Joanna Bush, UCCGS Administrator I began my career with the University of Cambridge in 2006, and since then have worked in a variety of College and Departmental roles. I spent six and a half years with the University’s Human Resources Division, working closely with senior academic and assistant staff and providing specialist administration for the provision of highprofile events and professional development programmes for staff and graduate students. Before the University I worked in a student support role for an educational charity. My first year as the Centre Administrator for Gender Studies has been an incredible learning opportunity and I have really enjoyed working with the many academic staff who generously contribute their time to the Centre, as well as the delightful Gender Studies students. In my spare time I am a keen supporter of the arts, particularly film, opera and theatre.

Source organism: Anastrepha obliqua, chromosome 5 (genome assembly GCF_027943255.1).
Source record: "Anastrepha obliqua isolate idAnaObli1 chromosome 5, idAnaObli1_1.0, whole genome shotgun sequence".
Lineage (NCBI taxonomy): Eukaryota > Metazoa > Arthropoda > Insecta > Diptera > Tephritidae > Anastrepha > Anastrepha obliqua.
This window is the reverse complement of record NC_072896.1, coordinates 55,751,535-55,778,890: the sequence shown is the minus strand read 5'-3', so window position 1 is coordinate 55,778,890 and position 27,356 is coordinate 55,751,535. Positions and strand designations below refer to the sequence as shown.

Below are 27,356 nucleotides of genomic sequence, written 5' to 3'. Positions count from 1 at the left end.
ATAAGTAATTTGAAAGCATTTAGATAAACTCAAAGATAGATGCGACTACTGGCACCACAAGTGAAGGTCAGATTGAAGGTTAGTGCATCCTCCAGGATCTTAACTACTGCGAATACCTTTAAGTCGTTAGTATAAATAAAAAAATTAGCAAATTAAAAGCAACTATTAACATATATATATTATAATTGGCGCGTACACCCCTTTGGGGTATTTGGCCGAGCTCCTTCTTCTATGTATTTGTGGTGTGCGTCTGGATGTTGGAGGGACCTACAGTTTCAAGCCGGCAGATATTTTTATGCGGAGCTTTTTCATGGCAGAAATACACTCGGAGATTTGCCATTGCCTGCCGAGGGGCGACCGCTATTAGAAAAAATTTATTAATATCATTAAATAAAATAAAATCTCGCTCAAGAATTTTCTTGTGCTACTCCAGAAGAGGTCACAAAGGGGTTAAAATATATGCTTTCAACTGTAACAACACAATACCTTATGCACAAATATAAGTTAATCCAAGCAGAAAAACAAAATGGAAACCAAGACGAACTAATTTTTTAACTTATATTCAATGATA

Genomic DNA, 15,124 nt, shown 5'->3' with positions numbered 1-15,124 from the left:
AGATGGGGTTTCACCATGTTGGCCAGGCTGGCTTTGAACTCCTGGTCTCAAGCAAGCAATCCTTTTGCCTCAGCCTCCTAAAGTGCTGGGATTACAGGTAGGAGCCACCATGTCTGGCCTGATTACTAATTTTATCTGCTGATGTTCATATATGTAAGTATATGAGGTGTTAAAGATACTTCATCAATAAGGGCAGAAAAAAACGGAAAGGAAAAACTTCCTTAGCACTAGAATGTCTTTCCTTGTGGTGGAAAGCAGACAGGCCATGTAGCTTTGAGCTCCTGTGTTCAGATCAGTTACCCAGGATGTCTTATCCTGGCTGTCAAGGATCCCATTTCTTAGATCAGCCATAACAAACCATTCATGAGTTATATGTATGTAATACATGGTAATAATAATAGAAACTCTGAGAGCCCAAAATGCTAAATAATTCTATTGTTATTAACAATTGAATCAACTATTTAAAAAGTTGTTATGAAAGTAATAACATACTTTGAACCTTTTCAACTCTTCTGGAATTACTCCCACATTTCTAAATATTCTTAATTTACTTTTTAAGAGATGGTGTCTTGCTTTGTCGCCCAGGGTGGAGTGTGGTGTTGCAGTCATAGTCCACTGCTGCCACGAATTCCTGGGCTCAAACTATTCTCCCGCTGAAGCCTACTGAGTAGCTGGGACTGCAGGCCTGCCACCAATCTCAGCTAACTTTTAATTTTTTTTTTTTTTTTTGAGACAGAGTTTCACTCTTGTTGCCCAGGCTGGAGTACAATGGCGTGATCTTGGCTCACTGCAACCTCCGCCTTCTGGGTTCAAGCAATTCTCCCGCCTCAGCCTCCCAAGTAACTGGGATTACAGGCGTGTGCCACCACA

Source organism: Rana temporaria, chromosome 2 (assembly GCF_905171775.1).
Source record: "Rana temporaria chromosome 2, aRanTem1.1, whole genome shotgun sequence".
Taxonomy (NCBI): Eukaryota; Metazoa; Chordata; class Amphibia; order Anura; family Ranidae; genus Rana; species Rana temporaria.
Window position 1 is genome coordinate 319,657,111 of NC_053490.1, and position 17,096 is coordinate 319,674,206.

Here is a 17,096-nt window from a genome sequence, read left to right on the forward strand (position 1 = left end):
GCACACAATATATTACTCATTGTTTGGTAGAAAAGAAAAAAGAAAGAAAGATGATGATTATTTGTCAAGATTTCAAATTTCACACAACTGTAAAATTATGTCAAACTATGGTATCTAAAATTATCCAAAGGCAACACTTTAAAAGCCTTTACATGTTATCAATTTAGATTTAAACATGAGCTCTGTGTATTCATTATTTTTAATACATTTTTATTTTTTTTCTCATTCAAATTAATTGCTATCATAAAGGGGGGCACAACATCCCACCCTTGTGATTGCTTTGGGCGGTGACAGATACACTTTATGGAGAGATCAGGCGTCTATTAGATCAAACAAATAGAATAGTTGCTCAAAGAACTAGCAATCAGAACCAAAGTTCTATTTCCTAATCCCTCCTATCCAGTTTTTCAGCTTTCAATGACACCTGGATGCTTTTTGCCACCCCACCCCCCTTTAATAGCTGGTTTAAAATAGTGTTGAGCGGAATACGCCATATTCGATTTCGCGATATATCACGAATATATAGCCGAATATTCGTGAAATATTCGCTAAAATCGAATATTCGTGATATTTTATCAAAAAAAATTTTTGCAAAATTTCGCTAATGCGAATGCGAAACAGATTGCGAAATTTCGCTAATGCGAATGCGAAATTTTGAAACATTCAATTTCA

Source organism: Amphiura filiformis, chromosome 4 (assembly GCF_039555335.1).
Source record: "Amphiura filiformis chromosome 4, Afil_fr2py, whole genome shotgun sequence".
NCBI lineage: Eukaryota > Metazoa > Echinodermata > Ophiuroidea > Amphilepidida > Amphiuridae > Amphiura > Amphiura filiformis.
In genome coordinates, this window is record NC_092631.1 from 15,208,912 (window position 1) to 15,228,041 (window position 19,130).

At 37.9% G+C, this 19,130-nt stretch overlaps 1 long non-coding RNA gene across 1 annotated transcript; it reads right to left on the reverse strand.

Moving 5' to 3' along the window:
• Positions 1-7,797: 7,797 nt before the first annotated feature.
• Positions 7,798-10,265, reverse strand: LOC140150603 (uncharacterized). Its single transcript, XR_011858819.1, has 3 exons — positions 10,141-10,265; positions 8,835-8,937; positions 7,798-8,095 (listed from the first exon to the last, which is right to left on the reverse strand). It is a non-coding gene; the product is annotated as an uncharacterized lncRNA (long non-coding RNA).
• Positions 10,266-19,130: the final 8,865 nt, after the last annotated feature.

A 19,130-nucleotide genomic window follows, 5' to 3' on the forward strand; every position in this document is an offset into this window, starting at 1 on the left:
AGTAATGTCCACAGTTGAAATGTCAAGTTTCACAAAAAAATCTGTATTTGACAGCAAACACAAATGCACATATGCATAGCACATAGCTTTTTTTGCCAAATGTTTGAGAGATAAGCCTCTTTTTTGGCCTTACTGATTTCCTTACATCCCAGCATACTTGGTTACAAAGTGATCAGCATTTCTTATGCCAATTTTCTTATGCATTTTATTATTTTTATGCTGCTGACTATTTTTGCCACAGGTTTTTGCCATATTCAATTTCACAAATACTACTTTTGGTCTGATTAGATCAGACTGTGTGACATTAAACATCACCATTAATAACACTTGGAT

Dr Jo Applin, Visiting Scholar, UCCGS 2016 Jo Applin is an art historian specialising in American art since 1945, with a particular emphasis on questions of